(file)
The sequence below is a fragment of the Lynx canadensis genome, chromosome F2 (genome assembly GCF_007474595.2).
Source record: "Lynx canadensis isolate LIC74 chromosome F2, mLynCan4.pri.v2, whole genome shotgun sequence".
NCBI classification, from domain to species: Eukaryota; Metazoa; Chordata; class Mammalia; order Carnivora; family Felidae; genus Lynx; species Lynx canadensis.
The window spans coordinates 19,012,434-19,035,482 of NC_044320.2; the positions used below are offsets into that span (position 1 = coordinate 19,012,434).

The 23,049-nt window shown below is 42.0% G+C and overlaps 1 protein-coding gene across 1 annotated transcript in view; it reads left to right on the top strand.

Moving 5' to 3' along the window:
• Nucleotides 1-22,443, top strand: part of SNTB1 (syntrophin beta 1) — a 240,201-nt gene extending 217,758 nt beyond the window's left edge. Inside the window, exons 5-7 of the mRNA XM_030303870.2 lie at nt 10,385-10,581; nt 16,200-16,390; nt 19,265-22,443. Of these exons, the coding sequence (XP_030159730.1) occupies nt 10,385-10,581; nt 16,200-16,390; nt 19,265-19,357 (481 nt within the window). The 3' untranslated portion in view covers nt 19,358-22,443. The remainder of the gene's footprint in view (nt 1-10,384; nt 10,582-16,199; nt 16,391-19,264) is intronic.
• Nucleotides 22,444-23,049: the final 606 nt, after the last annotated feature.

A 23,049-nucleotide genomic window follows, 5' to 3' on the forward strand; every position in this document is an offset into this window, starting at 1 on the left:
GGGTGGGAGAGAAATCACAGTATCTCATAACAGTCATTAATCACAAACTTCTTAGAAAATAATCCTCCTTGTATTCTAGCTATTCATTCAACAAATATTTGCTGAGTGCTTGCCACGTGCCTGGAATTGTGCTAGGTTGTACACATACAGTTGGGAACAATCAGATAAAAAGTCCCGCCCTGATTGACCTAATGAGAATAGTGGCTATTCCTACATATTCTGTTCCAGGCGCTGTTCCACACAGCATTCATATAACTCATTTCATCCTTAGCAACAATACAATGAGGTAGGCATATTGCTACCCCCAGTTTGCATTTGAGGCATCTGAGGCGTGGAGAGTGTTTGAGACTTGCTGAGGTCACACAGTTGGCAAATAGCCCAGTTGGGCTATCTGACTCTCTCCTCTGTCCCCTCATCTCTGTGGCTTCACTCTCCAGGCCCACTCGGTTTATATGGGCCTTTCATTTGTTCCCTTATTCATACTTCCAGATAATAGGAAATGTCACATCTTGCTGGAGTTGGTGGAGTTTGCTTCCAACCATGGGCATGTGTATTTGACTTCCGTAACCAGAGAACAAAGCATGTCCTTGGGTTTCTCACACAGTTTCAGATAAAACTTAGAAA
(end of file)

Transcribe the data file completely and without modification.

The sequence below is a fragment of the Lynx canadensis genome, chromosome F2 (genome assembly GCF_007474595.2).
Source record: "Lynx canadensis isolate LIC74 chromosome F2, mLynCan4.pri.v2, whole genome shotgun sequence".
NCBI classification, from domain to species: Eukaryota; Metazoa; Chordata; class Mammalia; order Carnivora; family Felidae; genus Lynx; species Lynx canadensis.
The window spans coordinates 19,012,434-19,035,482 of NC_044320.2; the positions used below are offsets into that span (position 1 = coordinate 19,012,434).

The 23,049-nt window shown below is 42.0% G+C and overlaps 1 protein-coding gene across 1 annotated transcript in view; it reads left to right on the top strand.

Moving 5' to 3' along the window:
• Nucleotides 1-22,443, top strand: part of SNTB1 (syntrophin beta 1) — a 240,201-nt gene extending 217,758 nt beyond the window's left edge. Inside the window, exons 5-7 of the mRNA XM_030303870.2 lie at nt 10,385-10,581; nt 16,200-16,390; nt 19,265-22,443. Of these exons, the coding sequence (XP_030159730.1) occupies nt 10,385-10,581; nt 16,200-16,390; nt 19,265-19,357 (481 nt within the window). The 3' untranslated portion in view covers nt 19,358-22,443. The remainder of the gene's footprint in view (nt 1-10,384; nt 10,582-16,199; nt 16,391-19,264) is intronic.
• Nucleotides 22,444-23,049: the final 606 nt, after the last annotated feature.

A 23,049-nucleotide genomic window follows, 5' to 3' on the forward strand; every position in this document is an offset into this window, starting at 1 on the left:
GGGTGGGAGAGAAATCACAGTATCTCATAACAGTCATTAATCACAAACTTCTTAGAAAATAATCCTCCTTGTATTCTAGCTATTCATTCAACAAATATTTGCTGAGTGCTTGCCACGTGCCTGGAATTGTGCTAGGTTGTACACATACAGTTGGGAACAATCAGATAAAAAGTCCCGCCCTGATTGACCTAATGAGAATAGTGGCTATTCCTACATATTCTGTTCCAGGCGCTGTTCCACACAGCATTCATATAACTCATTTCATCCTTAGCAACAATACAATGAGGTAGGCATATTGCTACCCCCAGTTTGCATTTGAGGCATCTGAGGCGTGGAGAGTGTTTGAGACTTGCTGAGGTCACACAGTTGGCAAATAGCCCAGTTGGGCTATCTGACTCTCTCCTCTGTCCCCTCATCTCTGTGGCTTCACTCTCCAGGCCCACTCGGTTTATATGGGCCTTTCATTTGTTCCCTTATTCATACTTCCAGATAATAGGAAATGTCACATCTTGCTGGAGTTGGTGGAGTTTGCTTCCAACCATGGGCATGTGTATTTGACTTCCGTAACCAGAGAACAAAGCATGTCCTTGGGTTTCTCACACAGTTTCAGATAAAACTTAGAAA